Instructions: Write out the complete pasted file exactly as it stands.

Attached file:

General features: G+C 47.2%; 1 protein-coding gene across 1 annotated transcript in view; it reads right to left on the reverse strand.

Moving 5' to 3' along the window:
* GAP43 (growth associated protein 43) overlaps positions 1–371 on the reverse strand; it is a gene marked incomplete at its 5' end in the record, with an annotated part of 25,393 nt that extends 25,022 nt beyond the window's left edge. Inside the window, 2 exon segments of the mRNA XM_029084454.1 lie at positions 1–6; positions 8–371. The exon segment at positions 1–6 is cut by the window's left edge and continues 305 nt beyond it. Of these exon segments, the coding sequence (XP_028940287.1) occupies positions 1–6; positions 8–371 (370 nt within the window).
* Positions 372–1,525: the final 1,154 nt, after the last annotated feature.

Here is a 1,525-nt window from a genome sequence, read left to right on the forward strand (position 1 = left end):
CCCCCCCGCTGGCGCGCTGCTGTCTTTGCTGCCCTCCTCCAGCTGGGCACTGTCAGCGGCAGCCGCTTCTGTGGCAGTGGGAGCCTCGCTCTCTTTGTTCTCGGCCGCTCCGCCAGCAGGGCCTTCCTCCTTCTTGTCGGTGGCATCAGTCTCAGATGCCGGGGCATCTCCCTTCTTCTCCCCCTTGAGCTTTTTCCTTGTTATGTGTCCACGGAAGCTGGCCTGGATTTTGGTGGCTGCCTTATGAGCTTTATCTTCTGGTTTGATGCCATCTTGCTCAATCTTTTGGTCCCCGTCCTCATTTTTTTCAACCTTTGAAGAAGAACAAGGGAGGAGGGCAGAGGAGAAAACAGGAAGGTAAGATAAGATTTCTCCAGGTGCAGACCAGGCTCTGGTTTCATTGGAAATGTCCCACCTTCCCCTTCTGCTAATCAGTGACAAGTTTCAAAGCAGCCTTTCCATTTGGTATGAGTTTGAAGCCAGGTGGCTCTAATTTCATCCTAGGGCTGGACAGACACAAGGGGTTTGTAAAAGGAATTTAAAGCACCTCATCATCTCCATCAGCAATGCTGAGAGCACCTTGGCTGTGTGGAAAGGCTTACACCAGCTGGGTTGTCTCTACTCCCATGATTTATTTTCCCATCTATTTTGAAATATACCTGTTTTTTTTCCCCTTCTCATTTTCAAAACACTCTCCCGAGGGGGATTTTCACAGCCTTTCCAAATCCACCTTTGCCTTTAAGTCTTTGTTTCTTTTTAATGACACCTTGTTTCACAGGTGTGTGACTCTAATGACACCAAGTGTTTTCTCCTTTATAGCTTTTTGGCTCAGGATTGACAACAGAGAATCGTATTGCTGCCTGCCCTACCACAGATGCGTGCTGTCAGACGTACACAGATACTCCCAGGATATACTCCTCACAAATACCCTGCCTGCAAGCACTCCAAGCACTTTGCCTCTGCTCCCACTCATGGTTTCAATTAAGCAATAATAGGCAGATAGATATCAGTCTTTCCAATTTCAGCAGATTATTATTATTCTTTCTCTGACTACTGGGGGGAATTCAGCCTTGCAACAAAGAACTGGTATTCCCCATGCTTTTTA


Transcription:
General features: G+C 47.2%; 1 protein-coding gene across 1 annotated transcript in view; it reads right to left on the reverse strand.

Moving 5' to 3' along the window:
* GAP43 (growth associated protein 43) overlaps positions 1–371 on the reverse strand; it is a gene marked incomplete at its 5' end in the record, with an annotated part of 25,393 nt that extends 25,022 nt beyond the window's left edge. Inside the window, 2 exon segments of the mRNA XM_029084454.1 lie at positions 1–6; positions 8–371. The exon segment at positions 1–6 is cut by the window's left edge and continues 305 nt beyond it. Of these exon segments, the coding sequence (XP_028940287.1) occupies positions 1–6; positions 8–371 (370 nt within the window).
* Positions 372–1,525: the final 1,154 nt, after the last annotated feature.

Here is a 1,525-nt window from a genome sequence, read left to right on the forward strand (position 1 = left end):
CCCCCCCGCTGGCGCGCTGCTGTCTTTGCTGCCCTCCTCCAGCTGGGCACTGTCAGCGGCAGCCGCTTCTGTGGCAGTGGGAGCCTCGCTCTCTTTGTTCTCGGCCGCTCCGCCAGCAGGGCCTTCCTCCTTCTTGTCGGTGGCATCAGTCTCAGATGCCGGGGCATCTCCCTTCTTCTCCCCCTTGAGCTTTTTCCTTGTTATGTGTCCACGGAAGCTGGCCTGGATTTTGGTGGCTGCCTTATGAGCTTTATCTTCTGGTTTGATGCCATCTTGCTCAATCTTTTGGTCCCCGTCCTCATTTTTTTCAACCTTTGAAGAAGAACAAGGGAGGAGGGCAGAGGAGAAAACAGGAAGGTAAGATAAGATTTCTCCAGGTGCAGACCAGGCTCTGGTTTCATTGGAAATGTCCCACCTTCCCCTTCTGCTAATCAGTGACAAGTTTCAAAGCAGCCTTTCCATTTGGTATGAGTTTGAAGCCAGGTGGCTCTAATTTCATCCTAGGGCTGGACAGACACAAGGGGTTTGTAAAAGGAATTTAAAGCACCTCATCATCTCCATCAGCAATGCTGAGAGCACCTTGGCTGTGTGGAAAGGCTTACACCAGCTGGGTTGTCTCTACTCCCATGATTTATTTTCCCATCTATTTTGAAATATACCTGTTTTTTTTCCCCTTCTCATTTTCAAAACACTCTCCCGAGGGGGATTTTCACAGCCTTTCCAAATCCACCTTTGCCTTTAAGTCTTTGTTTCTTTTTAATGACACCTTGTTTCACAGGTGTGTGACTCTAATGACACCAAGTGTTTTCTCCTTTATAGCTTTTTGGCTCAGGATTGACAACAGAGAATCGTATTGCTGCCTGCCCTACCACAGATGCGTGCTGTCAGACGTACACAGATACTCCCAGGATATACTCCTCACAAATACCCTGCCTGCAAGCACTCCAAGCACTTTGCCTCTGCTCCCACTCATGGTTTCAATTAAGCAATAATAGGCAGATAGATATCAGTCTTTCCAATTTCAGCAGATTATTATTATTCTTTCTCTGACTACTGGGGGGAATTCAGCCTTGCAACAAAGAACTGGTATTCCCCATGCTTTTTA